City style goes in up-cycles

Fleur MacIntosh creates all manner of items at Godiva, West Port. Picture: Greg Macvean
Fleur MacIntosh creates all manner of items at Godiva, West Port. Picture: Greg Macvean
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IN a time of austerity, making the most of what you have is more important then ever. Seeking out bargains is one way to help stretch the pennies, but increasingly people are looking to breathe new life into old objects by transforming them into something new.

It is green and it is economical, so there is little wonder the new trend of “upcycling” is sweeping the Capital.

Even old television sets can gain a new lease of life from upcycling

Even old television sets can gain a new lease of life from upcycling

The premise is simple. You take an unwanted product and adapt it in some way to add value and give it a new lease of life. The purpose is to reduce waste and improve the efficiency of resource use – and you get some unique and quirky designs to boot.

Anything can be upcycled, from a bicycle wheel to an old pair of curtains, creating an alternative coffee table or an iPad cover.

Alan Hartley, 50, recently opened a store in North Berwick, boasting re-modelled furniture, tools, art and even paint, which has already proved a hit with locals.

He buys old stock from people who might otherwise take it to the tip and then transforms it into something original. As nearly everything is recycled or reused, it allows him to keep costs down and sell on the products at prices that do not cost the earth.

With a background in manufacturing, Alan says he was always interested in production and how materials could be used beyond their intended purpose.

“It probably started as a hobby and got a bit out of control, but the response has been amazing since we opened eight weeks ago,” he says.

“I think it’s topical because it’s recycled, it’s vintage and because people are a bit hard up at the moment.

“They want to buy things a bit cheaper than in the shops or they may want to sell something for the cash.

“We are keen to make things into other things. If someone gives us a piece of furniture then it could be something that was just going to end up at the dump.

“Instead, it is upcycled into something new and they get a bit of money which is good.

“The whole thing is anti-landfill inspired. We are trying to stop people taking things and giving them to the dump. Once they go there they can’t get them back and there’s so many materials that go to waste.”

He and wife Rhona recraft anything, from old wooden pallets to piano stools to sell in their Saturday shop.

The business has become the first in the area to stock recycled paint, which at £7 for a 2.5 litre tin of white emulsion is arguably better value than the high street.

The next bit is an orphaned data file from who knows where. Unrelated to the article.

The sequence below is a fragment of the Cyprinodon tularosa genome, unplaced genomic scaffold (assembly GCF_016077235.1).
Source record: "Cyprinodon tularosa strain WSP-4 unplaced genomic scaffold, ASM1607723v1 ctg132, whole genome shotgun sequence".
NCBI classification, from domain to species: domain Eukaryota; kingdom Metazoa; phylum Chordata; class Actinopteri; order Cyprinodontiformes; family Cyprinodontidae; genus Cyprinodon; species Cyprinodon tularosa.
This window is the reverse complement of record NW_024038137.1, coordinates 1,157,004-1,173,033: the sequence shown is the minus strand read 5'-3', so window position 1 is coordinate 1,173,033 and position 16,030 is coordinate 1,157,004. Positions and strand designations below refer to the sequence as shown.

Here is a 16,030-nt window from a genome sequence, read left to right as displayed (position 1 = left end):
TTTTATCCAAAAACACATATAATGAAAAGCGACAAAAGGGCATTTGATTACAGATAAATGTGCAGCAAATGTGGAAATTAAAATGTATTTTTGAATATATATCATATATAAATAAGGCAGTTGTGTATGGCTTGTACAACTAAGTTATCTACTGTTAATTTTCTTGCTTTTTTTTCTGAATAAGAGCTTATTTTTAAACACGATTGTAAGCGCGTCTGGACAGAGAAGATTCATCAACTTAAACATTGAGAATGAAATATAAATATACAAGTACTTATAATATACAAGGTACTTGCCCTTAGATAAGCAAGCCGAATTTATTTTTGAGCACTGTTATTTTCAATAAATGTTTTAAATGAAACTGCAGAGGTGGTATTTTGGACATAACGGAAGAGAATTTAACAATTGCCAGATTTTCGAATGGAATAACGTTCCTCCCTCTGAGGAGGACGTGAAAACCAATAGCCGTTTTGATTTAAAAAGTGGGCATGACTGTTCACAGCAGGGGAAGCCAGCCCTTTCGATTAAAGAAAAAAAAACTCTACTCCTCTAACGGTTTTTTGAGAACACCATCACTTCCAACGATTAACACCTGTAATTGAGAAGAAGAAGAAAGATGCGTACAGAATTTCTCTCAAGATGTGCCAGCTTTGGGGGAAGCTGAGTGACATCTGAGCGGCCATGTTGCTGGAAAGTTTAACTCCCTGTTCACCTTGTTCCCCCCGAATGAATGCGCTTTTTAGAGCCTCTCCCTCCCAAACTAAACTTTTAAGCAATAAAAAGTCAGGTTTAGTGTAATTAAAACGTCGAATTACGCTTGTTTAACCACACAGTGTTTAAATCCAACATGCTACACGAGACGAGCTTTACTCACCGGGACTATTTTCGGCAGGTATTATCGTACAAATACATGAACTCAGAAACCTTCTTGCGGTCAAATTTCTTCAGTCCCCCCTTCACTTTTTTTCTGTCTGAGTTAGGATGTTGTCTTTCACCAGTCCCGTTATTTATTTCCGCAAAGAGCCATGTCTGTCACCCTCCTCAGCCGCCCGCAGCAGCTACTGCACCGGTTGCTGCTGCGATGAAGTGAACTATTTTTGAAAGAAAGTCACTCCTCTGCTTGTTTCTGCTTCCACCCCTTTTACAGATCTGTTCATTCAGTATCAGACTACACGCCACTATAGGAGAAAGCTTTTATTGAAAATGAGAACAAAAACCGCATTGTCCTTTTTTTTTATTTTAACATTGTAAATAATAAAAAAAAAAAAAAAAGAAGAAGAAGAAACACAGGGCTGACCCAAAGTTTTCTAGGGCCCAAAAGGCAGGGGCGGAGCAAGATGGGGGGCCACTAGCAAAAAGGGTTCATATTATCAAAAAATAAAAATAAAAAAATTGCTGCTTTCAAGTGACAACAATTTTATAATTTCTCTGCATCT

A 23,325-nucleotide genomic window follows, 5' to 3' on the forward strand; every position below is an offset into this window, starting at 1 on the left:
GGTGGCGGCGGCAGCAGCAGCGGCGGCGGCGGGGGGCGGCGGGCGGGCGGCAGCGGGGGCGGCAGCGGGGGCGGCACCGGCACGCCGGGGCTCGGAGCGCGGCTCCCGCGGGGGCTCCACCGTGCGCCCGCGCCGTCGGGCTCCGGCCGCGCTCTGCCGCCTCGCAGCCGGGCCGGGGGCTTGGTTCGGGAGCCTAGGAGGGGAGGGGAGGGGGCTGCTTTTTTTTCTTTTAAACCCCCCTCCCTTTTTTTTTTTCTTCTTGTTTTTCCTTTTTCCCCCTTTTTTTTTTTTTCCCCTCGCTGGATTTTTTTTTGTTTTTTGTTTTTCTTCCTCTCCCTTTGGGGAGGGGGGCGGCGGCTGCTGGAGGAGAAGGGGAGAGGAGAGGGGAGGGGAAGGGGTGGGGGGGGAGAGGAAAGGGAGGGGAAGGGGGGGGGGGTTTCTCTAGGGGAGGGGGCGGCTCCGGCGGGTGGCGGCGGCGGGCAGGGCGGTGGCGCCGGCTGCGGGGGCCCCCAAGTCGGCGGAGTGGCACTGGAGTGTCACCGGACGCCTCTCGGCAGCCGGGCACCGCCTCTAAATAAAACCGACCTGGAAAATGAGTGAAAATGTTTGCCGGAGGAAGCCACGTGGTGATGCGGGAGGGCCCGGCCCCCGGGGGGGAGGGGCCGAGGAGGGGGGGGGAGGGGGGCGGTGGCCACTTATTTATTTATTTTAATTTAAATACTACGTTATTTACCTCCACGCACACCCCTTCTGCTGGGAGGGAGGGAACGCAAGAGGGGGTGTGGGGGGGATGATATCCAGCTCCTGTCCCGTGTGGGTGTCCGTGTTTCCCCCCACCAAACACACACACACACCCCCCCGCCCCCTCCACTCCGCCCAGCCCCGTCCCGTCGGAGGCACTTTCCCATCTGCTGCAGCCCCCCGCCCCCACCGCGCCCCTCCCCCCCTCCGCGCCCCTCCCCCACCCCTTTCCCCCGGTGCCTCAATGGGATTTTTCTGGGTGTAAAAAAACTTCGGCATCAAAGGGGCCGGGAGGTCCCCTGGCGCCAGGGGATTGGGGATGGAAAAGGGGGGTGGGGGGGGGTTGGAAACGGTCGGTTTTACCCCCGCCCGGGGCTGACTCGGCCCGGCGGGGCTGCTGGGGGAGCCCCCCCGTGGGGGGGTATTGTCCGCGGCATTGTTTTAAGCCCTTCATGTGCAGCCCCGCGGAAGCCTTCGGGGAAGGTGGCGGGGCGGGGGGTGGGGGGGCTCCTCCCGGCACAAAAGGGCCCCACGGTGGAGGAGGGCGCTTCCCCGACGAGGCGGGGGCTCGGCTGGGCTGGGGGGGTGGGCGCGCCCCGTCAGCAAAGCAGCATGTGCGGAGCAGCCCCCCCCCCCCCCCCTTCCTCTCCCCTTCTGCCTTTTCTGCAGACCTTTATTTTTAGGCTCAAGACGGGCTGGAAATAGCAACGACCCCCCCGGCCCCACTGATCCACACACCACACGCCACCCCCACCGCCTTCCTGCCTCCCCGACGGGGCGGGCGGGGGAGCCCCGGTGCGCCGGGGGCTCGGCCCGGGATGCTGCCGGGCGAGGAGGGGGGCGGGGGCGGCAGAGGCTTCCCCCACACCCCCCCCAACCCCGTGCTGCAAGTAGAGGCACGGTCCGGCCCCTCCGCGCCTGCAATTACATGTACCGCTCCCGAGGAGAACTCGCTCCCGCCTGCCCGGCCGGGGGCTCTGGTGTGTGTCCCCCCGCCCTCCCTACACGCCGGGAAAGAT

The paint mostly comprises unopened tins from manufacturers who are changing their range, or tins past their use-by dates, which are then processed into different colours.

Not far from the sea, the business also uses some of nature’s offerings to create unique furniture.

“We have driftwood that comes off the beach which we’ve combined with cutlery to make coat hooks and door handles to make a coat stand,” Alan explains.

“The quirkier the item, the more interest it creates.

“The whole point is that it’s inexpensive, so you can churn stock over and when you come in there will always be something different. It’s not a boring shop full of MDF. We want quality items you can break up and make into something else.”

The craze is not limited to furnishings, however, with the idea now moving over to local fashion designers.

Godiva, one of Edinburgh’s independent boutiques, upcycles many of its vintage lines of clothing to create modern takes on old fashions.

Unconventional, innovative and liberated, the West Port shop prides itself on striving against “fast food fashion” to provide a truly unique alternative.

Owner Fleur MacIntosh set up shop ten years ago and found upcycling was the perfect way to get the most out of her stock.

“I found a lot of the time, some vintage clothes were damaged or ill-fitted or were the wrong shape or style,” she says.

“I wanted to get the best out of the product and breathe new life into the stock and that’s where upcyling came in.

“I went up to the art college and gave students the challenge of recycling the vintage clothes into something new. It was amazing how creative they were.

“It became an ongoing trend and very popular to upcycle and people have some really excellent ideas.”

Skirts, dresses, belts and bags have been carefully reworked into stunning individual pieces that are guaranteed to give wearers an exclusive look.

In addition to its own designs, the boutique stocks hand-picked, quality vintage clothing and accessories from a team of talented independent designers, many of whom are keen upcyclers.

Death by Diamond and Pearl is one such local designer which makes bow brooches and collars from vintage clothing and fabrics.

Even vintage typewriter keys, combined with old and new charms, are used to make beautiful bracelets and necklaces in some of the stand-out jewellery on display.

Shop assistant and photographer Jenny Hazel says upcycling allows people to be even more creative and avoid following trends.

And, she adds, the concept fitted in well with their ideology.

“Our shop is about ethical clothing, that’s our ethos. You can use the lovely, vintage fabrics and transform them into something new.

“We upcycle some of the maxi dresses that are a bit full-on with 70s print by taking the bottom off them so they are more wearable.

“Then we turn the bottom into skirts of their own, so you’re really getting the most out of the material.

“We stock leather bags made out of old leather clothes. They have a really nice feel to them because they are already worn in.

“It also ensures all of the designs are one-offs.”